SMART-1 mission description and development status
Publication date: 01 December 2002
Authors: Racca, G.D. et al.
Journal: Planetary and Space Science
Page: pp. 1323-1337
Copyright: Elsevier Science Ltd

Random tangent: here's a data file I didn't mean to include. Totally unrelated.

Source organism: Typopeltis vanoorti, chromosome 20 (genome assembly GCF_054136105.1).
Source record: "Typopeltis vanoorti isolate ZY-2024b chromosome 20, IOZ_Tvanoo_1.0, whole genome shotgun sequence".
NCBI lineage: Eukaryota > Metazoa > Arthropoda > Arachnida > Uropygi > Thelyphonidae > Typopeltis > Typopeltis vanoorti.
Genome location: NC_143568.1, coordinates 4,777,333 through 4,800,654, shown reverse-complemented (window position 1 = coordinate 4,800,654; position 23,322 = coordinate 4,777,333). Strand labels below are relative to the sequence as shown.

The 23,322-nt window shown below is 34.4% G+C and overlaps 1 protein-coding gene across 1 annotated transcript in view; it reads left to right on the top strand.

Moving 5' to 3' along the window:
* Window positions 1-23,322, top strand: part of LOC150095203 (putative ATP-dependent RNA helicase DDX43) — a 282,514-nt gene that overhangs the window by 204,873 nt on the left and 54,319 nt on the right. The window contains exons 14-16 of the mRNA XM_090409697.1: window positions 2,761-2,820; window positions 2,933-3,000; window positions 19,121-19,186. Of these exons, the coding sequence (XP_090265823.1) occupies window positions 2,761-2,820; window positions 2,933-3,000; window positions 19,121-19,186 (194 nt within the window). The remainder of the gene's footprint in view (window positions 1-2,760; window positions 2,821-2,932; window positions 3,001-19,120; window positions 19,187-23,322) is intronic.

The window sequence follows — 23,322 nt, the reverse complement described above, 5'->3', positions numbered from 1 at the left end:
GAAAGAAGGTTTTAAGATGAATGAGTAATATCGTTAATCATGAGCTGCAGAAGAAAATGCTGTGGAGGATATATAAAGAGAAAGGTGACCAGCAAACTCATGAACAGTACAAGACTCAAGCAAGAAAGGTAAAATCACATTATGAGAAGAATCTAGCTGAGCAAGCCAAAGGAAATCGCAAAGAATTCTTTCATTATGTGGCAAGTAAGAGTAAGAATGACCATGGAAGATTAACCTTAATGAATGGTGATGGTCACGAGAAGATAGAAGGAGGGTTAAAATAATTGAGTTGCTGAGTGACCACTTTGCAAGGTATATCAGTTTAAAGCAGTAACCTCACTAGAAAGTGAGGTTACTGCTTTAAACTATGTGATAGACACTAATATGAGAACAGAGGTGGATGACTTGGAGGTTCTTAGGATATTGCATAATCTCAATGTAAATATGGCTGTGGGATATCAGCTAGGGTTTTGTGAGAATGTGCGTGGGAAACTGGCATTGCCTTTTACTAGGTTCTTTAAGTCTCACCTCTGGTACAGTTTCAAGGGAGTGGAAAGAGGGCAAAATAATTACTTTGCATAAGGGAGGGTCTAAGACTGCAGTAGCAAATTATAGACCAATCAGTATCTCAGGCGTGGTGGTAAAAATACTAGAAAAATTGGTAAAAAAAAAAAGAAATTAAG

SMART-1 is the first of the Small Missions for Advanced Research in Technology of the ESA Horizons 2000 scientific programme. The SMART-1 mission is dedicated to testing of new technologies for future cornerstone missions, using Solar-Electric Primary Propulsion (SEPP) in Deep Space. The chosen mission planetary target is the Moon. The target orbit will be polar with the pericentre close to the South-Pole. The pericentre altitude lies between 300 and 2000km, while the apocentre will extend to about 10,000km. During the cruise phase, before reaching the Moon, the spacecraft thrusting profile allows extended periods for cruise science. The SMART-1 spacecraft will be launched in the spring of 2003 as an auxiliary passenger on an Ariane 5 and placed into a Geostationary Transfer Orbit (GTO). The expected launch mass is about 370kg, including 19kg of payload. The selected type of SEPP is a Hall-effect thruster called PPS-1350. The thruster is used to spiral out of the GTO and for all orbit maneuvers including lunar capture and descent. The trajectory has been optimised by inserting coast arcs and the presence of the Moon's gravitational field is exploited in multiple weak gravity assists. The Development Phase started in October 1999 and is expected to be concluded by a Flight Acceptance Review in January 2003. The short development time for this high technology spacecraft requires a concerted effort by industry, science institutes and ESA centres. This paper describes the mission and the project development status both from a technical and programmatic standpoint.Link to publication